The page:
This article examines the link between parental migration and young children’s education using data from the Philippine country study of the Child Health and Migrant Parents in South-East Asia (CHAMPSEA) Project. The key research question probed here is: what difference does parental migration make to the school outcomes of young children? Specifically, it looks at factors that explain children’s school progression (school pacing) and academic performance (school achievement) using multiple regression analysis. These questions are explored using CHAMPSEA data gathered from a survey of children under 12 years of age and their households in Laguna and Batangas (n=487).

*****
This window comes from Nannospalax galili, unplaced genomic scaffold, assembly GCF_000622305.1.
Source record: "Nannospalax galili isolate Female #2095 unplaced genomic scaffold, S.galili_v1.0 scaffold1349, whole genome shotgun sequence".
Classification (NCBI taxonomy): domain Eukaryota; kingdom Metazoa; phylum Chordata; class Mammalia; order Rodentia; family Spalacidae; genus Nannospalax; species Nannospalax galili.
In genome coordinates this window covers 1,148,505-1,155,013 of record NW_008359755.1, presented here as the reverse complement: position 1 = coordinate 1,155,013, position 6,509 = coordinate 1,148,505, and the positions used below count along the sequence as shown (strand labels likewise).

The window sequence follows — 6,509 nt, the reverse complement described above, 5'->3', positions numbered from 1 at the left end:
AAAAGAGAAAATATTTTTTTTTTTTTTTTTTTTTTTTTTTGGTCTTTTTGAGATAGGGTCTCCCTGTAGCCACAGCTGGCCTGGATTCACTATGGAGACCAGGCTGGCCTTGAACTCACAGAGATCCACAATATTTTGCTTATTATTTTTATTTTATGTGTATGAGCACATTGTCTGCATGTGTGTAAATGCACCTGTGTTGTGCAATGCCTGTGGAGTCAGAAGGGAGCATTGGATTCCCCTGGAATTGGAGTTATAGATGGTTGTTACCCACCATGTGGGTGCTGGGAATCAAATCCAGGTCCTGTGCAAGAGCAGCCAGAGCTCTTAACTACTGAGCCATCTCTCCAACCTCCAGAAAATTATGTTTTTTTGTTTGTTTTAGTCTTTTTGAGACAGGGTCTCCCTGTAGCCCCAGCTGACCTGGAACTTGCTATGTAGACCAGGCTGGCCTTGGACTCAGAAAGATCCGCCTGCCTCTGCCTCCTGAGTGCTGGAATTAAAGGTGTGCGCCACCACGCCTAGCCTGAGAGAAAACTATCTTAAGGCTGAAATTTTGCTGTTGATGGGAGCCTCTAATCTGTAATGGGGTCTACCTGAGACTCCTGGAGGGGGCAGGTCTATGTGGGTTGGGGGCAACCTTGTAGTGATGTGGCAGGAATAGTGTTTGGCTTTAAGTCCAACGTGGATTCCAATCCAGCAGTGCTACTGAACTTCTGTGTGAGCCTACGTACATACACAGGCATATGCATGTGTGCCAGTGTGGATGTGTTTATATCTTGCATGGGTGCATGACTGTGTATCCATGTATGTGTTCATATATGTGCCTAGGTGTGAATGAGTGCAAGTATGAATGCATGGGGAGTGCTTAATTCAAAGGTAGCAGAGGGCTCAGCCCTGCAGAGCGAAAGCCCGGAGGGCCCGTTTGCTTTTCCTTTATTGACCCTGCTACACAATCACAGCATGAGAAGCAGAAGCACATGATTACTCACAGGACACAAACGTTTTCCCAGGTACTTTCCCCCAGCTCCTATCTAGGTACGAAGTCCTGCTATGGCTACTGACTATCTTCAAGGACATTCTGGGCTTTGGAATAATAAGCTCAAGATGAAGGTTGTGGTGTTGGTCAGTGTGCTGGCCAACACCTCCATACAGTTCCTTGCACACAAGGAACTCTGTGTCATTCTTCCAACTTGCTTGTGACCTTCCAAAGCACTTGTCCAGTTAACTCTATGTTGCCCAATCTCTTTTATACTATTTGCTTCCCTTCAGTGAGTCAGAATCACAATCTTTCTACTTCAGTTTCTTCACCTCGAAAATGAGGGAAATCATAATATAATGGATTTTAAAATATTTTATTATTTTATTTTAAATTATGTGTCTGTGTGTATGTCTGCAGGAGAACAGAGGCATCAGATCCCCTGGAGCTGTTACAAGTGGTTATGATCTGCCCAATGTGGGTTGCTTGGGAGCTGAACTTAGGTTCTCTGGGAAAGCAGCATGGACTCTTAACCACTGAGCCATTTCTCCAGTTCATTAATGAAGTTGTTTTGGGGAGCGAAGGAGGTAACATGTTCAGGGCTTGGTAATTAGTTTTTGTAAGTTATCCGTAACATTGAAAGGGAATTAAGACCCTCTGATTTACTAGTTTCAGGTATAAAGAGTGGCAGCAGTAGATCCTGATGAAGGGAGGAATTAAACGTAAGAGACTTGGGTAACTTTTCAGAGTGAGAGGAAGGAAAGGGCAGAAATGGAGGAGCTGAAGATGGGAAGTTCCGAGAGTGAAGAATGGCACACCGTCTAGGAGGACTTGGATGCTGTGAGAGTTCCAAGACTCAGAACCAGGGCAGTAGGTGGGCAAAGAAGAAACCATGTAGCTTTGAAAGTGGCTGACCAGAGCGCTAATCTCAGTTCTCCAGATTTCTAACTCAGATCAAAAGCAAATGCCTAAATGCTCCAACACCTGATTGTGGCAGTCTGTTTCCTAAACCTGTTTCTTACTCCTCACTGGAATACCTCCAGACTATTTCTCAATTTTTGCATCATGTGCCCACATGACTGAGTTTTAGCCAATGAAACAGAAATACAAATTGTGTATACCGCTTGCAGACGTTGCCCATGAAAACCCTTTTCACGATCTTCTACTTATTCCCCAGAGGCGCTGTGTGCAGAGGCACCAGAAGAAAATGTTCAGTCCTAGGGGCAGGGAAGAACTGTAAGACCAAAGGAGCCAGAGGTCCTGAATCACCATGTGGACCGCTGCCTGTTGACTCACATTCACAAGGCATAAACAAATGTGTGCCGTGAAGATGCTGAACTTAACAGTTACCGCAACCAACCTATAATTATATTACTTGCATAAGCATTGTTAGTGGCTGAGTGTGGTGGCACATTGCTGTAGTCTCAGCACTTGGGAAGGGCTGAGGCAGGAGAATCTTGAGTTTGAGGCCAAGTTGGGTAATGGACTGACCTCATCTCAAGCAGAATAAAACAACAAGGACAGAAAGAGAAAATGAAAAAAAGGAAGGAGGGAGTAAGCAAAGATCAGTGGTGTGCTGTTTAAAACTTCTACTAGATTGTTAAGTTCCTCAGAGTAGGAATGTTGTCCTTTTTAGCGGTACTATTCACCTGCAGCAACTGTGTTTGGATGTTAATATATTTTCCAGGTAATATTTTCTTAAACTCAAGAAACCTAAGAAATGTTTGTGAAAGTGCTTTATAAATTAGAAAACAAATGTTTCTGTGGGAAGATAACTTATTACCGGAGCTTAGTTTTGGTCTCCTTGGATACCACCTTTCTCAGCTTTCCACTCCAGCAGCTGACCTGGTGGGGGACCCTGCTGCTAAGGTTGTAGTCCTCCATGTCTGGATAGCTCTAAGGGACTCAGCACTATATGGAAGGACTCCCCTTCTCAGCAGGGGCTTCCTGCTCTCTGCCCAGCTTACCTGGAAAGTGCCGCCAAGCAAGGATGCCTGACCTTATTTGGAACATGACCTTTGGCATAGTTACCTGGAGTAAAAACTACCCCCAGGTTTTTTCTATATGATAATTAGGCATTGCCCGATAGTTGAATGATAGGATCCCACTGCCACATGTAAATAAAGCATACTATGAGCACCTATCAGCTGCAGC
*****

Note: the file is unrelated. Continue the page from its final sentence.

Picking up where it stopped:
The concern that parental absence due to migration can negatively affect the school performance of children is not supported by the study. If parental migration affects school outcomes, it is associated with positive outcomes, or with outcomes which show that children in transnational households are not doing worse than children living with both parents. Positive school outcomes are best associated with a migrant-carer arrangement where fathers work abroad and mothers stay home as carers –children in these households fare very well when it comes to school pacing and school achievement. The study concludes that families and households need to provide both economic and psychological support to enhance the chances that children are at pace with their schooling and are doing well at school.